MIKHAIL KARASIK’s BOOKS / 1987—1989
Boris Pasternak. Christmas
Leningrad, 1987. 209 × 151 mm. Christmas is a verse from the 17th chapter of Boris Pasternak’s novel Doctor Zhivago (there under the title Christmas Star). Drawings and text were made by the artist with a reed pen. The four sheets of paper were printed in an edition of 30 copies. The sheets were folded, unstitched, and covered by a paper slipcase. The artist printed the book in two versions:
1) 15 copies contain a cover with flaps, lithographed in three colours (black, brown, red);
2) 15 copies have cover and slipcase both lithographed. Because the availability of the right materials was difficult three different kinds of paper were used for the edition: etching paper, lithographic paper, offset paper.
Boris Pasternak. The Garden of Gethsemane
Leningrad, 1988. 150 × 125 mm. The garden of Gethsemane is a verse from the 17th chapter of Boris Pasternak’s novel Doctor Zhivago. The artist made the drawings with a hair brush and the text with a steel pen on three folded sheets of paper. The twelve pages are stapled into a paper cover. The book is held in a cardboard slipcase with lithograph. In 1989, a year after the first limited edition of 25 copies, the Pushkin Museum in Moscow reprinted the book in a 100 copy edition to commemorate Pasternak’s 100th anniversary in 1990. In 1993 Delta publishers in St Petersburg printed a third edition in offset in a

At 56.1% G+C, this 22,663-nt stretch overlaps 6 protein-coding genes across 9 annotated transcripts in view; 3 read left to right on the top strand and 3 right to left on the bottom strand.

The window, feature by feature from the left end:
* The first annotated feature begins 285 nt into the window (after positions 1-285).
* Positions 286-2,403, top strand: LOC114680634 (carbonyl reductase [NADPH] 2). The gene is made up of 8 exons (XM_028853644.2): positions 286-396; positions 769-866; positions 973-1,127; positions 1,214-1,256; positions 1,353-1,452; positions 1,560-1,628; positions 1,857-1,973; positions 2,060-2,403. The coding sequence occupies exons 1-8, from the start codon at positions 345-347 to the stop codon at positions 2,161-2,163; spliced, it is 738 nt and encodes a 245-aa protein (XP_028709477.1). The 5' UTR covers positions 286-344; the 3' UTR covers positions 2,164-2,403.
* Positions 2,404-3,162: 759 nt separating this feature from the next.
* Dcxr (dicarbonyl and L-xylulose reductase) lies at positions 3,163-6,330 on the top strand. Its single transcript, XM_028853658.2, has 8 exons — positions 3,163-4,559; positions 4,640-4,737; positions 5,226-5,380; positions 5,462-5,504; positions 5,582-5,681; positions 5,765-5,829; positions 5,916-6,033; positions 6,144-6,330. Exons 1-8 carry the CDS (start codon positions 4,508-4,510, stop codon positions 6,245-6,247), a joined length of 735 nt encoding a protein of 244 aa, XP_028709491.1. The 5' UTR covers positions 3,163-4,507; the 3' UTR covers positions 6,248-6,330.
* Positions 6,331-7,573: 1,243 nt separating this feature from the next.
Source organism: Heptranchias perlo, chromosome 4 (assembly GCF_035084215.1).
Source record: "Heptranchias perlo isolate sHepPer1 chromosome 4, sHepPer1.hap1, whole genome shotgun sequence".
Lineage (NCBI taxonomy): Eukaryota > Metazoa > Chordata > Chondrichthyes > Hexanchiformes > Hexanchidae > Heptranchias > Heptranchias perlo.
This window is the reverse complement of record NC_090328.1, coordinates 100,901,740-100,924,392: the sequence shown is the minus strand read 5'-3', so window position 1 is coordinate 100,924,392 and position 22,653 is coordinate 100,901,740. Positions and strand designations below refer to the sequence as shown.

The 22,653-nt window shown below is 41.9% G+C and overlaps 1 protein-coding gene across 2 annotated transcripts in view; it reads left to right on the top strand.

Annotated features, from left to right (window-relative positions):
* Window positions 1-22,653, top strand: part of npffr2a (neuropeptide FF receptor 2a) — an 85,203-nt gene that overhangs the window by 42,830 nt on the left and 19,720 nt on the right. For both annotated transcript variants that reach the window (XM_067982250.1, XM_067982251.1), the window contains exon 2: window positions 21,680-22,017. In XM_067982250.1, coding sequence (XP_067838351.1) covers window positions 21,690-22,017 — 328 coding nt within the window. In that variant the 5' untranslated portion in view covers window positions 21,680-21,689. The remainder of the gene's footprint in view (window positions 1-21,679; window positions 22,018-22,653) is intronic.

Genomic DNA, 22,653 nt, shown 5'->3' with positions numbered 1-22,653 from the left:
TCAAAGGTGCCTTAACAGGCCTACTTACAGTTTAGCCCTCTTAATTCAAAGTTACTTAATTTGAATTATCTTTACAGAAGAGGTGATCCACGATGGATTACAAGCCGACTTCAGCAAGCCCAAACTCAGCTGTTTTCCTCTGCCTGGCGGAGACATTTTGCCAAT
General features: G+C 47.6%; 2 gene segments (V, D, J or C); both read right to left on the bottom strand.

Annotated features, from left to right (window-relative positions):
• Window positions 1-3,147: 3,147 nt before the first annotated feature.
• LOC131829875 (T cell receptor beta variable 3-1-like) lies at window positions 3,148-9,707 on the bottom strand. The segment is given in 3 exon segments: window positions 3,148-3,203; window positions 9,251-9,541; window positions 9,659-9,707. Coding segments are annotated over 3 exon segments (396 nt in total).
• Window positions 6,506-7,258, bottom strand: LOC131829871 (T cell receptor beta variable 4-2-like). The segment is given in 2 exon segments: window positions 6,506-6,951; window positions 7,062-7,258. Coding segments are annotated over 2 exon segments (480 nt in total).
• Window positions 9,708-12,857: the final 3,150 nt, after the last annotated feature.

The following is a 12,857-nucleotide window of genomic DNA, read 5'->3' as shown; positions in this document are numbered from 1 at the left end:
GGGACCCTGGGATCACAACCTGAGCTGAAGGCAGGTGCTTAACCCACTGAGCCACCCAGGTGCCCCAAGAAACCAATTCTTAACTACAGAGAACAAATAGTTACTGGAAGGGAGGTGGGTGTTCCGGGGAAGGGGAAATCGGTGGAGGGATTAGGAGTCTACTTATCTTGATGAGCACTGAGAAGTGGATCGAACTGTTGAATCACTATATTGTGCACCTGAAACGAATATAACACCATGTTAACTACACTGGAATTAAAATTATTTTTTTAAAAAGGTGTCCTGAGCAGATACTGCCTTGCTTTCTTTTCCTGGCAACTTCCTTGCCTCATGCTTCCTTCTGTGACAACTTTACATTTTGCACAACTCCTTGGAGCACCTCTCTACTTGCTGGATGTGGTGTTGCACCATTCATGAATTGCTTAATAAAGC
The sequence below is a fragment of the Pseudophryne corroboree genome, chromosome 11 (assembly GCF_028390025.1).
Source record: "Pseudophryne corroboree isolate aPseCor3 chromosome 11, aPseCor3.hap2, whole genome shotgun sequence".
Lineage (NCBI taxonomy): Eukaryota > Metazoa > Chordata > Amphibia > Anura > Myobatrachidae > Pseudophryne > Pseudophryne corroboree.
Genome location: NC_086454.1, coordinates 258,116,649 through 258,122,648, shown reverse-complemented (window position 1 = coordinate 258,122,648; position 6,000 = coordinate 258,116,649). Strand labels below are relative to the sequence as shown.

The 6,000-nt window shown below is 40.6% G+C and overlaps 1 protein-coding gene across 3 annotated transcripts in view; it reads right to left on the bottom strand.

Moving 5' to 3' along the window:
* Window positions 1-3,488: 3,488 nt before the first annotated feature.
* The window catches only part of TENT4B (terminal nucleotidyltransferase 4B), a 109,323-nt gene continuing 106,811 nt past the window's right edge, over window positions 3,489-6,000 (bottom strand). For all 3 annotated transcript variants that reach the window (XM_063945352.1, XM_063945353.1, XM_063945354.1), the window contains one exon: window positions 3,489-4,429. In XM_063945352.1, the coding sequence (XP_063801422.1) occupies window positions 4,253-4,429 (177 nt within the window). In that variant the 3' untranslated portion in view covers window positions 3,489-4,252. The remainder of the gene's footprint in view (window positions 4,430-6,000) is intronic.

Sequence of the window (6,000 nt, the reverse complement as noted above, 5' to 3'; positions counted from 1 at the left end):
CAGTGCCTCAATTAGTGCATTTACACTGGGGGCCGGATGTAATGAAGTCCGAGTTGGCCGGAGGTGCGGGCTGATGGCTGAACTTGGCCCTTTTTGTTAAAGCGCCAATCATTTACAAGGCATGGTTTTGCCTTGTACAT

300-copyedition with added explanatory texts in Russian, English, and German (100 copies each)
Boris Pasternak. 12 Poems
Leningrad, 1988. 161 × 126 mm. Twelve poems from the 17th chapter of Boris Pasternak’s novel Doctor Zhivago. The theme of the poems in this Nobel Prize winning novel is the life and death of Christ. These ‘biblical’ poems inspired Karasik for his first artists’ books. For this third book he made the drawings with a hair brush and the text with a steel pen (reed pen on the slipcase and cover). They are printed in black on two unbound jotters with sixteen pages each. The book and eight additional colour lithographs are held in a cardboard slipcase, printed in three colours. The artist printed the edition of 50 copies on three kinds of paper: 10 on white, 20 on ochre ‘Verges’, and 20 on grey ‘Verges’.